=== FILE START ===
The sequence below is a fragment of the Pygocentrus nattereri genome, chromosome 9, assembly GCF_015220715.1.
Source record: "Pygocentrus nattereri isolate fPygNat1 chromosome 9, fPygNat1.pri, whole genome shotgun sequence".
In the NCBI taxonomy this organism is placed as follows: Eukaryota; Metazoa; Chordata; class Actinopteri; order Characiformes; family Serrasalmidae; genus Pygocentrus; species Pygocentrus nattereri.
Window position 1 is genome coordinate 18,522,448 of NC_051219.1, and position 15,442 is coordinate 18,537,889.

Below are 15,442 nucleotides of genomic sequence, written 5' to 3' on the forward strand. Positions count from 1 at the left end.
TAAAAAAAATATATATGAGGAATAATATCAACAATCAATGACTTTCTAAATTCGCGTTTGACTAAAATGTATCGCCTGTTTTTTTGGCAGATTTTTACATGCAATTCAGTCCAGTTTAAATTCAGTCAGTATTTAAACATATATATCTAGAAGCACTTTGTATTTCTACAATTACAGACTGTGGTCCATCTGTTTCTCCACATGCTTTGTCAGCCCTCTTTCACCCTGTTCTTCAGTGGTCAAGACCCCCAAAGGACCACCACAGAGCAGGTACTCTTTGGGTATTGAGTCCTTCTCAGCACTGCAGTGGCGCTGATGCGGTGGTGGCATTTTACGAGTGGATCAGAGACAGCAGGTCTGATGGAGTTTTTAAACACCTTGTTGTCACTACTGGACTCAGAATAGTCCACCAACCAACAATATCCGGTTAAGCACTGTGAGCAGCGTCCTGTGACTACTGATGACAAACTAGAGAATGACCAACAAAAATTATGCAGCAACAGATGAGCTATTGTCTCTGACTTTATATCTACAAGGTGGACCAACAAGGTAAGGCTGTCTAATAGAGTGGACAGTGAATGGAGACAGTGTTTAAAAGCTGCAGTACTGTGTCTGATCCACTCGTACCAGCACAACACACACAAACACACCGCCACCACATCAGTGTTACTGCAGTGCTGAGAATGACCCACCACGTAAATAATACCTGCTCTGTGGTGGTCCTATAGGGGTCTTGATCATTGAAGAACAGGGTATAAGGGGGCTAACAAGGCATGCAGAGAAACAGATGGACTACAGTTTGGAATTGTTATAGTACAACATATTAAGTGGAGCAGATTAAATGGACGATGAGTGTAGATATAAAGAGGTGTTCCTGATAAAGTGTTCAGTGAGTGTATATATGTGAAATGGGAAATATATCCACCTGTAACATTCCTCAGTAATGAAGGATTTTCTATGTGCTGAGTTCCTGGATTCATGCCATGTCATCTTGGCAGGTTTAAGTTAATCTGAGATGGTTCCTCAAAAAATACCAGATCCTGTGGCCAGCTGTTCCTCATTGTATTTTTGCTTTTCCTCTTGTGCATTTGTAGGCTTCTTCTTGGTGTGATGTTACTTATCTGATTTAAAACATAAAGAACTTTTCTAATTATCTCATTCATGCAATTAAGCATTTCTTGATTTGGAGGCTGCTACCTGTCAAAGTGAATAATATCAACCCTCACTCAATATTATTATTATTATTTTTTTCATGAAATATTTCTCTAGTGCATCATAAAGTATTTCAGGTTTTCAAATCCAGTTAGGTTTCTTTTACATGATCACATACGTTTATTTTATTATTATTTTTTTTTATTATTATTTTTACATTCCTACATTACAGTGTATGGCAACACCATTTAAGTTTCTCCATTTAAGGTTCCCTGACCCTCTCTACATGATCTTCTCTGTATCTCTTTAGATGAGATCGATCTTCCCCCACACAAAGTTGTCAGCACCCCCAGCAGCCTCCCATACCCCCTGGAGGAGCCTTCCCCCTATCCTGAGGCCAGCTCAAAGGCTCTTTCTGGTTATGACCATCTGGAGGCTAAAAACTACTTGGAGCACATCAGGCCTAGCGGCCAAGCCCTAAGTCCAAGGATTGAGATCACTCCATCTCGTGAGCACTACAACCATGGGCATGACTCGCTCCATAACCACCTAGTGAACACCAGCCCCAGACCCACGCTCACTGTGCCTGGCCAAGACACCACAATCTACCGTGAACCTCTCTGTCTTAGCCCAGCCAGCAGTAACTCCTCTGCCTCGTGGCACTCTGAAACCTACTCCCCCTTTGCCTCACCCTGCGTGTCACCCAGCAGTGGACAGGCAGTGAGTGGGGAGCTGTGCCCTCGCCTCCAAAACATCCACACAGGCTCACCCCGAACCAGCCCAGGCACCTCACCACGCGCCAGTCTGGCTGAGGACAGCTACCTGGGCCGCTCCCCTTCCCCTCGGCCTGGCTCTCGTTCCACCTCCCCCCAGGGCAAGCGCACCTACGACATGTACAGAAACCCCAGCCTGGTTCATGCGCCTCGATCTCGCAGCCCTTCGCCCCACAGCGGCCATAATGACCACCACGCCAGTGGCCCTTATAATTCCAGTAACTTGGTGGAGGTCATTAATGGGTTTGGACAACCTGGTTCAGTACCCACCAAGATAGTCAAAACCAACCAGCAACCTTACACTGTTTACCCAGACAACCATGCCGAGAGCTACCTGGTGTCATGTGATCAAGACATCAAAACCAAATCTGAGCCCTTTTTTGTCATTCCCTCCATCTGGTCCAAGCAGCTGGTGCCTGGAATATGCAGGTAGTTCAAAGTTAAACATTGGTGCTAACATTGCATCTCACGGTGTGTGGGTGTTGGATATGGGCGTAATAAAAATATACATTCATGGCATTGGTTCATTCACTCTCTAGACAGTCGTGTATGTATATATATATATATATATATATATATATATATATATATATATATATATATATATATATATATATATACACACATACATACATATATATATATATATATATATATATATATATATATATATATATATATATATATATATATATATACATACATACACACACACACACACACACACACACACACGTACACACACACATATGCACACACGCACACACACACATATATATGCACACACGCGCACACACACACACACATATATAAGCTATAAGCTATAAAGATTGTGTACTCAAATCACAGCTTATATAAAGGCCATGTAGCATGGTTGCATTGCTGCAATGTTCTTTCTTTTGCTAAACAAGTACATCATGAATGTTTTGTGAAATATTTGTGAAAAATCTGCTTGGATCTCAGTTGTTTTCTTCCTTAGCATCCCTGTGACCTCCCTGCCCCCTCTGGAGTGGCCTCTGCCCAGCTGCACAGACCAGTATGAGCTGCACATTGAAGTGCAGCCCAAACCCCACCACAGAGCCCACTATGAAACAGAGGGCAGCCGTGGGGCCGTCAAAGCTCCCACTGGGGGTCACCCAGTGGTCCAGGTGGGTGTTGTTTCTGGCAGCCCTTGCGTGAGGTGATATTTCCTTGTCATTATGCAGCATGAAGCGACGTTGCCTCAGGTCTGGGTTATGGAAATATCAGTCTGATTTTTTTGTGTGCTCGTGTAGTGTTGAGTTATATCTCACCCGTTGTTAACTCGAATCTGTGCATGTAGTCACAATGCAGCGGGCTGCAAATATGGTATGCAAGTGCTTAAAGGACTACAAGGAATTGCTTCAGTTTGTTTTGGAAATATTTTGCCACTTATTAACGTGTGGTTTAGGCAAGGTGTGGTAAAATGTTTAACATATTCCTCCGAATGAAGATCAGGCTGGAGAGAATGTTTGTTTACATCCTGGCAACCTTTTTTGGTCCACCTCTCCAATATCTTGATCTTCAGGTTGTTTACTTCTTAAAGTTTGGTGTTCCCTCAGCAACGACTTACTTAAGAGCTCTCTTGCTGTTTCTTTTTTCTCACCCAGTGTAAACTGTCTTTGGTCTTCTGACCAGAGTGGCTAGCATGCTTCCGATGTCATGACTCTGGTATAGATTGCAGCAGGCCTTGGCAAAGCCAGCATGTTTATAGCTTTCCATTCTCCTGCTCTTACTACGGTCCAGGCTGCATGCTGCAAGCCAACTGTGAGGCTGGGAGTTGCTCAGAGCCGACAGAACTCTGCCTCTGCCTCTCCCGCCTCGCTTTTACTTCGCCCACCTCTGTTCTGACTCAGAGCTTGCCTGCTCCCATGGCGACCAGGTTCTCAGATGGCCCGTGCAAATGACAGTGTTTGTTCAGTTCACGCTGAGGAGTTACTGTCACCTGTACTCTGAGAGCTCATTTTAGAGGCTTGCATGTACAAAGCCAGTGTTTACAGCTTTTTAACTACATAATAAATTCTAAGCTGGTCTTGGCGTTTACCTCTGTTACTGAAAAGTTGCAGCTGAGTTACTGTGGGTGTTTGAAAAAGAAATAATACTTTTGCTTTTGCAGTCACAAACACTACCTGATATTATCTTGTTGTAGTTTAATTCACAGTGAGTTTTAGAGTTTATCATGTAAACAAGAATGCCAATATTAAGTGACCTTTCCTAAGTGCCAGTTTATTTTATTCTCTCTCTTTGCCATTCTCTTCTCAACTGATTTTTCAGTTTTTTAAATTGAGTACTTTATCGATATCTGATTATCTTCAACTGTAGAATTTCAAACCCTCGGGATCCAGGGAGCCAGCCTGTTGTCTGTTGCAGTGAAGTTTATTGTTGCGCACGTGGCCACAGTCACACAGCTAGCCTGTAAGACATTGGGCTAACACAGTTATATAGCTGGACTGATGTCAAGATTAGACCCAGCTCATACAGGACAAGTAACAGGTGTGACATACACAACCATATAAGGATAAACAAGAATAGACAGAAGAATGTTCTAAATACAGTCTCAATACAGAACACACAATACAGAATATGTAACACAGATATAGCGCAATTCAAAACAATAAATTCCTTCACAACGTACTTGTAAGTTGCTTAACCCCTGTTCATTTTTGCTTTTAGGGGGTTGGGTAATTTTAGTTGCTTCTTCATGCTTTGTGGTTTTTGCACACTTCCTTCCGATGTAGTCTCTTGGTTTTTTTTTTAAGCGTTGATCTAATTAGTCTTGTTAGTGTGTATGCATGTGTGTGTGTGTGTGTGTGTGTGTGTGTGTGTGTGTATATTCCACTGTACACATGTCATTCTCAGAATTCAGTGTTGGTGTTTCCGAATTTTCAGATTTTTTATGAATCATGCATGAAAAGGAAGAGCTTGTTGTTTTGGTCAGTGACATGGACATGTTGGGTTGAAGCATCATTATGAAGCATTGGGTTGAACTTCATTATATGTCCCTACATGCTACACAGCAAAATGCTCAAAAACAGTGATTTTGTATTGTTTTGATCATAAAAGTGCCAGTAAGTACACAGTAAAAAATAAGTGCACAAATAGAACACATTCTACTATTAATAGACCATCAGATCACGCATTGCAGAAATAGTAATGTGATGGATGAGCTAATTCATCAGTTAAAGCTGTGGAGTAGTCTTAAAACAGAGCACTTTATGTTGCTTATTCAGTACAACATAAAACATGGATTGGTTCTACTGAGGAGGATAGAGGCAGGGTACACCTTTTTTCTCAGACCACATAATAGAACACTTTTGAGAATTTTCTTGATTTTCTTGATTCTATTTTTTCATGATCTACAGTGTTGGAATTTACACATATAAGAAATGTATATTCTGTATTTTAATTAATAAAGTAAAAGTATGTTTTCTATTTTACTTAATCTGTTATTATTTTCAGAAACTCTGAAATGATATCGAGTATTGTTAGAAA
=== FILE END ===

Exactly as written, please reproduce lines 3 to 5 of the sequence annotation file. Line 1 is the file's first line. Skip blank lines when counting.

In the NCBI taxonomy this organism is placed as follows: Eukaryota; Metazoa; Chordata; class Actinopteri; order Characiformes; family Serrasalmidae; genus Pygocentrus; species Pygocentrus nattereri.
Window position 1 is genome coordinate 18,522,448 of NC_051219.1, and position 15,442 is coordinate 18,537,889.

Below are 15,442 nucleotides of genomic sequence, written 5' to 3' on the forward strand. Positions count from 1 at the left end.